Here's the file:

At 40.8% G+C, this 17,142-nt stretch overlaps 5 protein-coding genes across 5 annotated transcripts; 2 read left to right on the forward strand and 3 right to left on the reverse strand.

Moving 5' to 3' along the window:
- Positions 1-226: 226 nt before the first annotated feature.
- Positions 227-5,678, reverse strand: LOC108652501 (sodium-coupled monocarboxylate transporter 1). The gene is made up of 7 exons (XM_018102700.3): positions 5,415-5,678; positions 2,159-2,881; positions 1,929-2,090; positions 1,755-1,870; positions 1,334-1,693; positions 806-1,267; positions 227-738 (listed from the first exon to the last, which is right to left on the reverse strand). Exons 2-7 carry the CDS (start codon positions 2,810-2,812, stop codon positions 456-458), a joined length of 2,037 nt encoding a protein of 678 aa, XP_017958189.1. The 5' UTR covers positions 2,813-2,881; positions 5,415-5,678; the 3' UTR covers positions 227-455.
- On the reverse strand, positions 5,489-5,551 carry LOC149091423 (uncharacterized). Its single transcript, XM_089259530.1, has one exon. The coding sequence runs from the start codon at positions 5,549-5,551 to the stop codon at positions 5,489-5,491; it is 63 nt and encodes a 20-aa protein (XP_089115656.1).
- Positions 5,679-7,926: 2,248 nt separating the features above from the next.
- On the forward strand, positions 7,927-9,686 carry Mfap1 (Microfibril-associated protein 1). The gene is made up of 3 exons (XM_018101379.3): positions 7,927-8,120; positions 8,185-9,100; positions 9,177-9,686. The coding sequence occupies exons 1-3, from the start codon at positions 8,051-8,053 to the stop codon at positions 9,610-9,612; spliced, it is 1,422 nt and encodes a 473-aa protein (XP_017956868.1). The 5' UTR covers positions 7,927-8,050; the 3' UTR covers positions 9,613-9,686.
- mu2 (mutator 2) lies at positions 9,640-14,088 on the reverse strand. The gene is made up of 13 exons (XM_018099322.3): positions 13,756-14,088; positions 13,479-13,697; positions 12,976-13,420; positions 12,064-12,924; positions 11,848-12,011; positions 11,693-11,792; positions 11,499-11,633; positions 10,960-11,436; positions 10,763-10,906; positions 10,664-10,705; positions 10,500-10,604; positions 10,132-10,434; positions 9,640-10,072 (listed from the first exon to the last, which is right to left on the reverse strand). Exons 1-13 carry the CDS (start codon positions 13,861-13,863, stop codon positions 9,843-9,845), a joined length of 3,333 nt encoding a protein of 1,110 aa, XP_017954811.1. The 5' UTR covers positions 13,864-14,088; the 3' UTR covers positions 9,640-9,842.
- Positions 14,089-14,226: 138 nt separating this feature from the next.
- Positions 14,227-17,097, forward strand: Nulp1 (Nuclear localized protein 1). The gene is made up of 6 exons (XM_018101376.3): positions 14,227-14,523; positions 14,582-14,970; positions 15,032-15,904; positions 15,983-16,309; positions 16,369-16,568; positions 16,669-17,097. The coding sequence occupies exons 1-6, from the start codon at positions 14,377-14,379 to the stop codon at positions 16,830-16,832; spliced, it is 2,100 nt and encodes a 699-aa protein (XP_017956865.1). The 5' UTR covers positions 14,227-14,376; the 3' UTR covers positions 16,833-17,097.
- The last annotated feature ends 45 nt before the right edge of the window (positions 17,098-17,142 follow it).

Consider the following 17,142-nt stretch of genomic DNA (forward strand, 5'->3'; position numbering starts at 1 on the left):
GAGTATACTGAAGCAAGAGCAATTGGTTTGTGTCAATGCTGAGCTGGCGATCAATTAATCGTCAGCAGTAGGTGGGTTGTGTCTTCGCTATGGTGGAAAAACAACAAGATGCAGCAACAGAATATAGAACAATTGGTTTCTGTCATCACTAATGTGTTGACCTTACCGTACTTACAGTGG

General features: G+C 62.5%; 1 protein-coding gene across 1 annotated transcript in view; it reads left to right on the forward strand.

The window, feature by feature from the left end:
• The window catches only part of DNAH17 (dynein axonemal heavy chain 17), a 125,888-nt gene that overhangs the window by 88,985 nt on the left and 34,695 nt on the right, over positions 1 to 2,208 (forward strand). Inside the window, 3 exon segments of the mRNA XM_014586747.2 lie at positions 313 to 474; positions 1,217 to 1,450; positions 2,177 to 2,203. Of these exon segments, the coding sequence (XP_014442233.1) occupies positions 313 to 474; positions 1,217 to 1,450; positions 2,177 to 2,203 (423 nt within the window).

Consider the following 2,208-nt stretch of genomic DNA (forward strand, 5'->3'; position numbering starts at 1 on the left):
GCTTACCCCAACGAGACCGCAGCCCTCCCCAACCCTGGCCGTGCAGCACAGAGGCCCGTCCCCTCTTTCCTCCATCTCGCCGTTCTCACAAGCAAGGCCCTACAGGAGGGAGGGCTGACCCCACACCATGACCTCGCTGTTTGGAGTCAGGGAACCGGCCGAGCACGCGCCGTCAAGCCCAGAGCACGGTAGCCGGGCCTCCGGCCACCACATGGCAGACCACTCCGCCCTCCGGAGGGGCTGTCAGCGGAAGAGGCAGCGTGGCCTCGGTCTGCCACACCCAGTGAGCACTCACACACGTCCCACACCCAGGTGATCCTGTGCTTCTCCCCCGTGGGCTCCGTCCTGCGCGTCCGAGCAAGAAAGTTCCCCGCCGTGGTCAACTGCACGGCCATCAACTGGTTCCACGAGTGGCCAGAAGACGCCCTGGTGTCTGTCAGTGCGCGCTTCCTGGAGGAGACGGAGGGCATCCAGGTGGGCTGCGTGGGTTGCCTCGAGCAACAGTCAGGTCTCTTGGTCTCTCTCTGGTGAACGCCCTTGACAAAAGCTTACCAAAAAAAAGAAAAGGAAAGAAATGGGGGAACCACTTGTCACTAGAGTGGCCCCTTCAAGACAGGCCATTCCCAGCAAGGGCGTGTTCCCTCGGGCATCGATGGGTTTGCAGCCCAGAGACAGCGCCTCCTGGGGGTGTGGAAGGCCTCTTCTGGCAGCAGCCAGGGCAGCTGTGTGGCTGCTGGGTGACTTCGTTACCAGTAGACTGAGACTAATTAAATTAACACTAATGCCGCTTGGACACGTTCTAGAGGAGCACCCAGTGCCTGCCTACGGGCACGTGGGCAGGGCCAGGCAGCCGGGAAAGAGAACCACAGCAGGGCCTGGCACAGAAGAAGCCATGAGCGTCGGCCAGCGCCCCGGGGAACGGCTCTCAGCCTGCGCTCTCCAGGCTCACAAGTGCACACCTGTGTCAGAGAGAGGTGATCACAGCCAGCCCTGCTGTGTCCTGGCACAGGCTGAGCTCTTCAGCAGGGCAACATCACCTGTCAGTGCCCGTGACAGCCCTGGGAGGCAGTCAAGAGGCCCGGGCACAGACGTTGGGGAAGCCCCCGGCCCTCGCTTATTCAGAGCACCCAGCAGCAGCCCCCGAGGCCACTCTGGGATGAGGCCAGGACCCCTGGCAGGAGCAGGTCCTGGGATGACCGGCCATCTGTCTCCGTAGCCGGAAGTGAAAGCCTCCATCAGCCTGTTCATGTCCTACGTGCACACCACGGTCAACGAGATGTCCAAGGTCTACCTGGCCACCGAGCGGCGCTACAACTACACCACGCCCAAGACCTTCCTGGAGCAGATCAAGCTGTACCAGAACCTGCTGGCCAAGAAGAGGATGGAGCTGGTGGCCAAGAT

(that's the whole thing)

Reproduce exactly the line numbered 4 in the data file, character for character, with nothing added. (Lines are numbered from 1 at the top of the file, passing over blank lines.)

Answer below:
- Positions 227-5,678, reverse strand: LOC108652501 (sodium-coupled monocarboxylate transporter 1). The gene is made up of 7 exons (XM_018102700.3): positions 5,415-5,678; positions 2,159-2,881; positions 1,929-2,090; positions 1,755-1,870; positions 1,334-1,693; positions 806-1,267; positions 227-738 (listed from the first exon to the last, which is right to left on the reverse strand). Exons 2-7 carry the CDS (start codon positions 2,810-2,812, stop codon positions 456-458), a joined length of 2,037 nt encoding a protein of 678 aa, XP_017958189.1. The 5' UTR covers positions 2,813-2,881; positions 5,415-5,678; the 3' UTR covers positions 227-455.